Fig. 4
figure 4

Phylogenetic tree constructed by PyElph Software Version 1.4 through neighbor end-joining method


Herudotherapy or leech therapy for skin diseases is an ancient process (Das, 2014). These blood-sucking animals serve the human kind for since long. The saliva of medicinal leech contains many bioactive compounds and it was reviewed in detail in the past years (Siddall, Trontelj, Utevsky, Nkamany, & Macdonald-III, 2007; Das, 2014; Sig et al., 2017). These bioactive compounds are of many medicinal properties for which leeches were exploited (Siddall et al., 2007). But saliva does not only contain bioactive compounds but it is also the habitat of some gut microbes. Such gut microbes are normal flora of them or might becomes from the environment in which the leeches live. These microfloras might be pathogenic to humans. For example, Aeromonas which is commensal in the leech digestive system is pathogenic for human (Marden et al., 2016). It reported to cause pneumonia, gastroenteritis, and septicemia (Das, 2014). Therefore, medicinal leech, before the treatment of skin diseases, treated with antibiotic solutions to eliminate possibilities of post-operational bacterial infections (Das, 2014). Microevolution process changes the genetics of these bacteria as they divide in a very short time and the problem of drug resistance arises. Nowadays, due to the excessive use of many antibiotics, these drug resistance phenomena changed in multidrug resistance (MDR). The bacterium which was sensitive to a certain drug becomes resistant to those antibiotics. MDR become the global threat (Giltner et al., 2013). MDR is a genetic phenomenon. Therefore, it becomes important to evaluate the salivary microbiota for their genetic profile and antibiotic sensitivity. Conventional microbiological techniques were used to isolate the bacteria from the saliva of the leech. For the present study, two types of leech were used. One leech was before the skin treatment and another was after the skin treatment. Bacterial isolates were also tested biochemically to find out the genus name of them. It was noted that salivary bacterial makeup was partially changed. Aeromonas and Burkholderia were isolated from used leech which was thought to be present in the digestive tract of leech as symbiotic bacteria (Graf, 2016; Ott, Dacks, Ryan, & Rio, 2016; Paoletti, Mazzon, Martinez-Sañudo, et al., 2013; Worthen et al., 2006). Leech received bacteria that belong to genera Citrobacter, Comamonas, Corynebacterium, Providencia, Escherichia, and Enterobacter. Burkholderia present in the midgut of many crypts (Paoletti et al., 2013). Bacteria which belong to Escherichia and Enterobacter might have come from water in which leech was maintained. Comamonas was isolated from the mucosal secretion of H. verbena (Ott, Rickards, Gehrke, & Rio, 2014).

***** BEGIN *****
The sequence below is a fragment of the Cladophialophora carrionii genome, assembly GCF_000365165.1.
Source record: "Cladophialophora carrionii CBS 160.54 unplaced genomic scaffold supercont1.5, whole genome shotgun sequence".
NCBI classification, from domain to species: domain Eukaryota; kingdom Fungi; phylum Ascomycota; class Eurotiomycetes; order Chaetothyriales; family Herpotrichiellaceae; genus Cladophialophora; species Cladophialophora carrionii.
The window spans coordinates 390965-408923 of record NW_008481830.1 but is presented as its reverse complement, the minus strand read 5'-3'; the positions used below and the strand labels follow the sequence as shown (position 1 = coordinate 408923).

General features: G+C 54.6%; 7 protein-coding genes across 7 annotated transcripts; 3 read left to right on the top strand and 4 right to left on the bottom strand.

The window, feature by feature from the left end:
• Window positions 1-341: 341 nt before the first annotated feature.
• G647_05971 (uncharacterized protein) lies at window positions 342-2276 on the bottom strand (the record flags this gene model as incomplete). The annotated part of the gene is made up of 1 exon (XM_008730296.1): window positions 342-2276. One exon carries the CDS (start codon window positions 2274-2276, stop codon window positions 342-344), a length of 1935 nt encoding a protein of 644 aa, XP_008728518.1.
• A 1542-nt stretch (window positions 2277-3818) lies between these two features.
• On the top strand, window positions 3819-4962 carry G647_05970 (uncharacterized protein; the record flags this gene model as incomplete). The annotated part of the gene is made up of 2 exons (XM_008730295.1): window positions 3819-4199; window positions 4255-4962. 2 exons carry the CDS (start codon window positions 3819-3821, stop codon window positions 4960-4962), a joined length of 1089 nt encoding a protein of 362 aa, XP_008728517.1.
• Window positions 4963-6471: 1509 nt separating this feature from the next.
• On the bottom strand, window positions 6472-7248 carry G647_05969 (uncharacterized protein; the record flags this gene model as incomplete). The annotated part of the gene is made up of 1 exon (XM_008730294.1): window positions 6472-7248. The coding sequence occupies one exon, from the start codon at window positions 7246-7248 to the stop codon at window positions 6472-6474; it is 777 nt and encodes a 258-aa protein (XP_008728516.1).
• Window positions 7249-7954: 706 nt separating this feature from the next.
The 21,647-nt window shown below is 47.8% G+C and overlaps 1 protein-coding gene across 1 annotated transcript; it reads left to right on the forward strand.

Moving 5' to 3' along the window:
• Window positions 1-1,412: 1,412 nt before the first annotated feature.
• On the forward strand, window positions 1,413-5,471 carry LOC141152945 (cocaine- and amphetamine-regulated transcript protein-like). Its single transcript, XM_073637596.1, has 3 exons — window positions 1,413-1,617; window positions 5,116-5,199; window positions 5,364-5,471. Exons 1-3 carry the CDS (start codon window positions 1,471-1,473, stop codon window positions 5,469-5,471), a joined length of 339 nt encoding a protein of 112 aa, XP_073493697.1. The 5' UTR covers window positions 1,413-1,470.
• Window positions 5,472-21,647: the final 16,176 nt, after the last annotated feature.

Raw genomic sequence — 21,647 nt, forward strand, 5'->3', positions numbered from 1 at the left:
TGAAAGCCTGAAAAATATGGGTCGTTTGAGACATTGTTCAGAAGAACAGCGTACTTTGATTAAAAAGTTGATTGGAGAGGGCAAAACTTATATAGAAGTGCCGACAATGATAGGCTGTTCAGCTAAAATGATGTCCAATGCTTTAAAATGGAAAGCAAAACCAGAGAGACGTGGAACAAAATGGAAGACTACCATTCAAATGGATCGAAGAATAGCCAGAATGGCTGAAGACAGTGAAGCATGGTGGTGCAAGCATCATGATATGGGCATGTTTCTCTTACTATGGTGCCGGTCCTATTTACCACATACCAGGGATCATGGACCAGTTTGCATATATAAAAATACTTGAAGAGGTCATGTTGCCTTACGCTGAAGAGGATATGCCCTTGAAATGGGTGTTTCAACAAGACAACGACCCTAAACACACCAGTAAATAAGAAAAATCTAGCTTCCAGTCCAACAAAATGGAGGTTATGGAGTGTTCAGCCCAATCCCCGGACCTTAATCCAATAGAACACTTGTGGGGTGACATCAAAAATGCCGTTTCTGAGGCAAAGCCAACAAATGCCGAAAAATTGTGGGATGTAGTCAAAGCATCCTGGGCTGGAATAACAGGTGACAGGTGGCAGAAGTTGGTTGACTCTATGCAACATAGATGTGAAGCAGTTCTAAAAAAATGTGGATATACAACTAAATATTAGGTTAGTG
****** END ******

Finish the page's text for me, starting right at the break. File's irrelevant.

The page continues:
Antibiotic sensitivity of all of them was analyzed by disc diffusion technique using a commercially available antibiotic combo disc containing 20 antibiotics. The technique is equally important because it also gives the comparative results of each antibiotic tested. Each bacterium was sensitive to most of the antibiotics. Most of the bacterial infections which resulted from leech therapies were due to Vibrio, Pseudomonas, and Aeromonas. These infections would be treated with oral antibiotics, for example, fluoroquinolones, trimethoprim, aminoglycosides with cephalosporins—3rd generation (Das, 2014; Gunawan, Wibowo, Bunawan, & Turner, 2015). Cefepime, cotrimoxazole, vancomycin, co-trimoxazole, aztreonam, ampicillin and metronidazole were reported as treatment for Aeromonas infection developed due to leech therapy (Giltner et al., 2013; Marden et al., 2016). Recently, Aeromonas species resistant from fluoroquinolones and ciprofloxacin was isolated (Beka et al., 2018) which raised the need of a new combination of known antibiotics for the treatment.